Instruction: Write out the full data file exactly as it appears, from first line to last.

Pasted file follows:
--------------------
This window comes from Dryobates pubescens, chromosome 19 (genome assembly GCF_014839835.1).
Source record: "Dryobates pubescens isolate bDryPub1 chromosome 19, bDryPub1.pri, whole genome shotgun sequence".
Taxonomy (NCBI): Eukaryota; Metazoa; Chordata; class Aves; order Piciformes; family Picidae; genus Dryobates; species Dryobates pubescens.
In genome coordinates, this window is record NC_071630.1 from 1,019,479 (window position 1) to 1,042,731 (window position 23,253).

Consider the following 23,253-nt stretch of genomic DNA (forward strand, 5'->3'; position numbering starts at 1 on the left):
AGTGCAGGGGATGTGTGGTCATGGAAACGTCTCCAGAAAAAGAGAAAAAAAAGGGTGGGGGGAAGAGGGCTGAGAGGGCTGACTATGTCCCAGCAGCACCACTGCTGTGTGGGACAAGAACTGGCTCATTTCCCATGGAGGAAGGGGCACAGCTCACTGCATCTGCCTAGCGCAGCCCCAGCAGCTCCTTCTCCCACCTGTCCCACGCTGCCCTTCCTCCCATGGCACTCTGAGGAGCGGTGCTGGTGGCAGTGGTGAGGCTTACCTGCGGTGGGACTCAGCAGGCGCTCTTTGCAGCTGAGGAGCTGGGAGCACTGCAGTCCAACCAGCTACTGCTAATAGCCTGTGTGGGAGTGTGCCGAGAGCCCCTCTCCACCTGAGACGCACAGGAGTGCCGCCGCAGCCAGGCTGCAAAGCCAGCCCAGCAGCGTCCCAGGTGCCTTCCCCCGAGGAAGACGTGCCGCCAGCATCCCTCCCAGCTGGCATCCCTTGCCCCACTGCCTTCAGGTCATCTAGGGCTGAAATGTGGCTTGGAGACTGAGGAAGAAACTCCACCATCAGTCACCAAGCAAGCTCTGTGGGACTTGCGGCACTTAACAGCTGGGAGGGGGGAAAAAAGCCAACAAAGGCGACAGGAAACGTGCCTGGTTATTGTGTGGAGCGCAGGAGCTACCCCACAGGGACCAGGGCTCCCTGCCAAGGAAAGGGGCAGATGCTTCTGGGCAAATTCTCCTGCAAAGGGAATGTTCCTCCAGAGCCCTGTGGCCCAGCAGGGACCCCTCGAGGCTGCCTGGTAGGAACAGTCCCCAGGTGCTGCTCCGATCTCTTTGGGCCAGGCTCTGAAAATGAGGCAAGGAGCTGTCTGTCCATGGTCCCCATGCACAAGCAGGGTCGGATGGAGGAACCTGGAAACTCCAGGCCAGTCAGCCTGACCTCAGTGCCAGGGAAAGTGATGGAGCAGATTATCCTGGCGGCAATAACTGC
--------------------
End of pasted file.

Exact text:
This window comes from Dryobates pubescens, chromosome 19 (genome assembly GCF_014839835.1).
Source record: "Dryobates pubescens isolate bDryPub1 chromosome 19, bDryPub1.pri, whole genome shotgun sequence".
Taxonomy (NCBI): Eukaryota; Metazoa; Chordata; class Aves; order Piciformes; family Picidae; genus Dryobates; species Dryobates pubescens.
In genome coordinates, this window is record NC_071630.1 from 1,019,479 (window position 1) to 1,042,731 (window position 23,253).

Consider the following 23,253-nt stretch of genomic DNA (forward strand, 5'->3'; position numbering starts at 1 on the left):
AGTGCAGGGGATGTGTGGTCATGGAAACGTCTCCAGAAAAAGAGAAAAAAAAGGGTGGGGGGAAGAGGGCTGAGAGGGCTGACTATGTCCCAGCAGCACCACTGCTGTGTGGGACAAGAACTGGCTCATTTCCCATGGAGGAAGGGGCACAGCTCACTGCATCTGCCTAGCGCAGCCCCAGCAGCTCCTTCTCCCACCTGTCCCACGCTGCCCTTCCTCCCATGGCACTCTGAGGAGCGGTGCTGGTGGCAGTGGTGAGGCTTACCTGCGGTGGGACTCAGCAGGCGCTCTTTGCAGCTGAGGAGCTGGGAGCACTGCAGTCCAACCAGCTACTGCTAATAGCCTGTGTGGGAGTGTGCCGAGAGCCCCTCTCCACCTGAGACGCACAGGAGTGCCGCCGCAGCCAGGCTGCAAAGCCAGCCCAGCAGCGTCCCAGGTGCCTTCCCCCGAGGAAGACGTGCCGCCAGCATCCCTCCCAGCTGGCATCCCTTGCCCCACTGCCTTCAGGTCATCTAGGGCTGAAATGTGGCTTGGAGACTGAGGAAGAAACTCCACCATCAGTCACCAAGCAAGCTCTGTGGGACTTGCGGCACTTAACAGCTGGGAGGGGGGAAAAAAGCCAACAAAGGCGACAGGAAACGTGCCTGGTTATTGTGTGGAGCGCAGGAGCTACCCCACAGGGACCAGGGCTCCCTGCCAAGGAAAGGGGCAGATGCTTCTGGGCAAATTCTCCTGCAAAGGGAATGTTCCTCCAGAGCCCTGTGGCCCAGCAGGGACCCCTCGAGGCTGCCTGGTAGGAACAGTCCCCAGGTGCTGCTCCGATCTCTTTGGGCCAGGCTCTGAAAATGAGGCAAGGAGCTGTCTGTCCATGGTCCCCATGCACAAGCAGGGTCGGATGGAGGAACCTGGAAACTCCAGGCCAGTCAGCCTGACCTCAGTGCCAGGGAAAGTGATGGAGCAGATTATCCTGGCGGCAATAACTGC